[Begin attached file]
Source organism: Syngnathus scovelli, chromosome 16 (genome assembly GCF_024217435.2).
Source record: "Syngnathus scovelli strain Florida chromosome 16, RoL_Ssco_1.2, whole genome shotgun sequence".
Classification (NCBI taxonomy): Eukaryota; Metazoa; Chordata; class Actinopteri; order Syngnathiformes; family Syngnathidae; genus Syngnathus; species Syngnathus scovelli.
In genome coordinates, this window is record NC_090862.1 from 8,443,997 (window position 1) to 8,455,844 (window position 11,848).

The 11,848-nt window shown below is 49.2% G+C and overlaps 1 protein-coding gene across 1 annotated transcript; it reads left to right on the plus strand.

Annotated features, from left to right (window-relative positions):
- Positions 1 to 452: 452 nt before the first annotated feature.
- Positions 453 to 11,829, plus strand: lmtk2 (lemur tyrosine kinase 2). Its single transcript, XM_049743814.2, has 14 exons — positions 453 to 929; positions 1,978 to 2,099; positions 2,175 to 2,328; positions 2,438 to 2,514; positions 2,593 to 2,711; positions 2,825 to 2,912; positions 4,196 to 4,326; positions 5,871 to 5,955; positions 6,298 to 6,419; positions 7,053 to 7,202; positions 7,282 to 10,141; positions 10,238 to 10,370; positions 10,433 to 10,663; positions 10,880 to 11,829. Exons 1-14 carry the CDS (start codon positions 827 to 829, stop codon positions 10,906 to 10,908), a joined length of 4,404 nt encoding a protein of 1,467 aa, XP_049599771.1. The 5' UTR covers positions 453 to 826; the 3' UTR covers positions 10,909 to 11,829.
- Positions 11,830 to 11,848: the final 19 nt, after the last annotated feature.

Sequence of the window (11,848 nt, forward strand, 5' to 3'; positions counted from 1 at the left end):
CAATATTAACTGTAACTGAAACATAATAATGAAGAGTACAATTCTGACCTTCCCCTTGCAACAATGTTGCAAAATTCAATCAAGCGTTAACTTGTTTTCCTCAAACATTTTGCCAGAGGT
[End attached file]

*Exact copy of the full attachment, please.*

Source organism: Syngnathus scovelli, chromosome 16 (genome assembly GCF_024217435.2).
Source record: "Syngnathus scovelli strain Florida chromosome 16, RoL_Ssco_1.2, whole genome shotgun sequence".
Classification (NCBI taxonomy): Eukaryota; Metazoa; Chordata; class Actinopteri; order Syngnathiformes; family Syngnathidae; genus Syngnathus; species Syngnathus scovelli.
In genome coordinates, this window is record NC_090862.1 from 8,443,997 (window position 1) to 8,455,844 (window position 11,848).

The 11,848-nt window shown below is 49.2% G+C and overlaps 1 protein-coding gene across 1 annotated transcript; it reads left to right on the plus strand.

Annotated features, from left to right (window-relative positions):
- Positions 1 to 452: 452 nt before the first annotated feature.
- Positions 453 to 11,829, plus strand: lmtk2 (lemur tyrosine kinase 2). Its single transcript, XM_049743814.2, has 14 exons — positions 453 to 929; positions 1,978 to 2,099; positions 2,175 to 2,328; positions 2,438 to 2,514; positions 2,593 to 2,711; positions 2,825 to 2,912; positions 4,196 to 4,326; positions 5,871 to 5,955; positions 6,298 to 6,419; positions 7,053 to 7,202; positions 7,282 to 10,141; positions 10,238 to 10,370; positions 10,433 to 10,663; positions 10,880 to 11,829. Exons 1-14 carry the CDS (start codon positions 827 to 829, stop codon positions 10,906 to 10,908), a joined length of 4,404 nt encoding a protein of 1,467 aa, XP_049599771.1. The 5' UTR covers positions 453 to 826; the 3' UTR covers positions 10,909 to 11,829.
- Positions 11,830 to 11,848: the final 19 nt, after the last annotated feature.

Sequence of the window (11,848 nt, forward strand, 5' to 3'; positions counted from 1 at the left end):
CAATATTAACTGTAACTGAAACATAATAATGAAGAGTACAATTCTGACCTTCCCCTTGCAACAATGTTGCAAAATTCAATCAAGCGTTAACTTGTTTTCCTCAAACATTTTGCCAGAGGT